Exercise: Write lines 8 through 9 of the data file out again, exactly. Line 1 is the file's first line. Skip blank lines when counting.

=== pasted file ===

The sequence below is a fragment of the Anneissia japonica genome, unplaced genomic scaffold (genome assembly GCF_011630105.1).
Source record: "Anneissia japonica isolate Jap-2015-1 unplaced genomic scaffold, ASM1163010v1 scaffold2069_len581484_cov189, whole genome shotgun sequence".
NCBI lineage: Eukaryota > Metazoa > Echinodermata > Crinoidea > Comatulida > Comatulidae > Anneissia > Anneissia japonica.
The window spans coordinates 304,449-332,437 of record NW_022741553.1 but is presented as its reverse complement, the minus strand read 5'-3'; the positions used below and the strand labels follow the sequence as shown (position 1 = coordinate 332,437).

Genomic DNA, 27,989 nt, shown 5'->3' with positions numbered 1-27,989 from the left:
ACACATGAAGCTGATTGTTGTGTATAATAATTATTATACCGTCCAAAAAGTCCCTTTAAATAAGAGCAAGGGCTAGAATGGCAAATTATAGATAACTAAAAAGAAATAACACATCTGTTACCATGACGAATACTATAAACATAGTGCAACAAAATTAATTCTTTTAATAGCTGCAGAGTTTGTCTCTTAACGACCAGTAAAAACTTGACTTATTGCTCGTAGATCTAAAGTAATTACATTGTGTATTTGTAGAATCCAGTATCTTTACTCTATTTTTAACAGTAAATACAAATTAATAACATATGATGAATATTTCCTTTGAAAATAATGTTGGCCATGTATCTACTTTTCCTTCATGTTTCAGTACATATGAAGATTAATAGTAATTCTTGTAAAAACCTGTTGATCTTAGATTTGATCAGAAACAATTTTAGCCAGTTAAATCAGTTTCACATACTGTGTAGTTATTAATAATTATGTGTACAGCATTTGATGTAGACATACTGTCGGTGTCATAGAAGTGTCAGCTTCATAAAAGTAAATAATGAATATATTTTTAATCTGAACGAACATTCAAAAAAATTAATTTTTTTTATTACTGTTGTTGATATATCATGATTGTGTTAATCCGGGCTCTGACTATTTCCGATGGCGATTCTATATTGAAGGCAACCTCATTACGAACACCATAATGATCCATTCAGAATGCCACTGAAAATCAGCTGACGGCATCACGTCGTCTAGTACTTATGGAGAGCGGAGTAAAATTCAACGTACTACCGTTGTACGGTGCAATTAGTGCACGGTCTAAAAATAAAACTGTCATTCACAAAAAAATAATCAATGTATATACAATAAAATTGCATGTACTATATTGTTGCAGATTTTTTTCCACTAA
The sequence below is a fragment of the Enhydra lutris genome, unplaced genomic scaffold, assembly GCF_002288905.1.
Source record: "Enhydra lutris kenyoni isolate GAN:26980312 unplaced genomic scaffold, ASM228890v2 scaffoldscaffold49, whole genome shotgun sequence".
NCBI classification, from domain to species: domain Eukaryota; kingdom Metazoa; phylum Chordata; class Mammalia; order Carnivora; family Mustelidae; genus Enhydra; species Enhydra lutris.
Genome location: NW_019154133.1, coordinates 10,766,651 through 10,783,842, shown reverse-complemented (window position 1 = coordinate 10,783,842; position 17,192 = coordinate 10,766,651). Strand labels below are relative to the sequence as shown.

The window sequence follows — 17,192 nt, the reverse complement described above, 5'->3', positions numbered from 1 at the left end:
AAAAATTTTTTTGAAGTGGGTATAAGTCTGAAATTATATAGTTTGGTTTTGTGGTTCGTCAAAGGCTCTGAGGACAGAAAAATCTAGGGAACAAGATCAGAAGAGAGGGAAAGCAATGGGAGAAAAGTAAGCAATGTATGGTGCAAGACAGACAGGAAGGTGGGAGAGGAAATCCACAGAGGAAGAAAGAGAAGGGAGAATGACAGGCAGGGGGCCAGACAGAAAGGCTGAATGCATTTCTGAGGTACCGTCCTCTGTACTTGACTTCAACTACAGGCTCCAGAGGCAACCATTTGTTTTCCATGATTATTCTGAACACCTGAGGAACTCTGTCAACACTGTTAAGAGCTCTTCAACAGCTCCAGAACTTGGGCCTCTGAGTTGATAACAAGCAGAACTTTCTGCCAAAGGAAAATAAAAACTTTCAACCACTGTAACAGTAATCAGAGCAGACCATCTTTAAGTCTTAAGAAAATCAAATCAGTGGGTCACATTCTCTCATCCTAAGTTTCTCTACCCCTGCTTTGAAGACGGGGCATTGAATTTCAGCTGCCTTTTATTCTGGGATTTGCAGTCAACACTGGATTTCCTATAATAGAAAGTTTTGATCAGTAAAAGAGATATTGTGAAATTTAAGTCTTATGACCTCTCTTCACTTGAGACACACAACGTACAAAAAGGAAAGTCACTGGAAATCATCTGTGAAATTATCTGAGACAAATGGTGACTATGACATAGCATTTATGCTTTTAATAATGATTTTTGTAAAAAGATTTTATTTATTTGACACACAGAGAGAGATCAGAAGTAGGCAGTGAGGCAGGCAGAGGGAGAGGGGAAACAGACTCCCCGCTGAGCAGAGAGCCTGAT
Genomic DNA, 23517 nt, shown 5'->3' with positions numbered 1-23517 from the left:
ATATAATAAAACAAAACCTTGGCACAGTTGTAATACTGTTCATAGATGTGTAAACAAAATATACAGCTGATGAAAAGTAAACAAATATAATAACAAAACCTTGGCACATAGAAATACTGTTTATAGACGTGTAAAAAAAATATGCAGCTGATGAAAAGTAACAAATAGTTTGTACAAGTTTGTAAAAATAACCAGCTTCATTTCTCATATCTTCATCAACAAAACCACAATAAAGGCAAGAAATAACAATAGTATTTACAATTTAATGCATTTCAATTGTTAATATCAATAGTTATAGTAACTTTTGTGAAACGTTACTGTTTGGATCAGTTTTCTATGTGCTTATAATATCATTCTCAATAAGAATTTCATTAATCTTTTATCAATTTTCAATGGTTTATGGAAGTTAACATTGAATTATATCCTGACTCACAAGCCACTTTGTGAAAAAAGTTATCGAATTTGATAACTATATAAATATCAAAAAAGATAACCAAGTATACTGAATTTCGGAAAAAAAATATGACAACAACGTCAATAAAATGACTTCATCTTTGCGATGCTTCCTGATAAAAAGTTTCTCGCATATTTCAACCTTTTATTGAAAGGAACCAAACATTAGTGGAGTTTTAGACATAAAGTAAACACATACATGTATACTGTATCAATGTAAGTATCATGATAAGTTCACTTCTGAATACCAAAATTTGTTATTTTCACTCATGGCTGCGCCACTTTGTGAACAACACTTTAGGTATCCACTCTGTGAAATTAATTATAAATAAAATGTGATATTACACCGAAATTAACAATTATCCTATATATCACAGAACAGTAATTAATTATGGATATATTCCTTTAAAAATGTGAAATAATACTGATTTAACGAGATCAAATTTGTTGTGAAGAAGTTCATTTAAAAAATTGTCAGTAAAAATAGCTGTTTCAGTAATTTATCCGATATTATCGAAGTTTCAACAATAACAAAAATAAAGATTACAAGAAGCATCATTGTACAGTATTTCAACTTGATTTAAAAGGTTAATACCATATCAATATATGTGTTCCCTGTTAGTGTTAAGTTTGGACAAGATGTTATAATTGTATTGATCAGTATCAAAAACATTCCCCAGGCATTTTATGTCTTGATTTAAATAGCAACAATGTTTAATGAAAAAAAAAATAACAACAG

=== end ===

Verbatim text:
Source record: "Enhydra lutris kenyoni isolate GAN:26980312 unplaced genomic scaffold, ASM228890v2 scaffoldscaffold49, whole genome shotgun sequence".
NCBI classification, from domain to species: domain Eukaryota; kingdom Metazoa; phylum Chordata; class Mammalia; order Carnivora; family Mustelidae; genus Enhydra; species Enhydra lutris.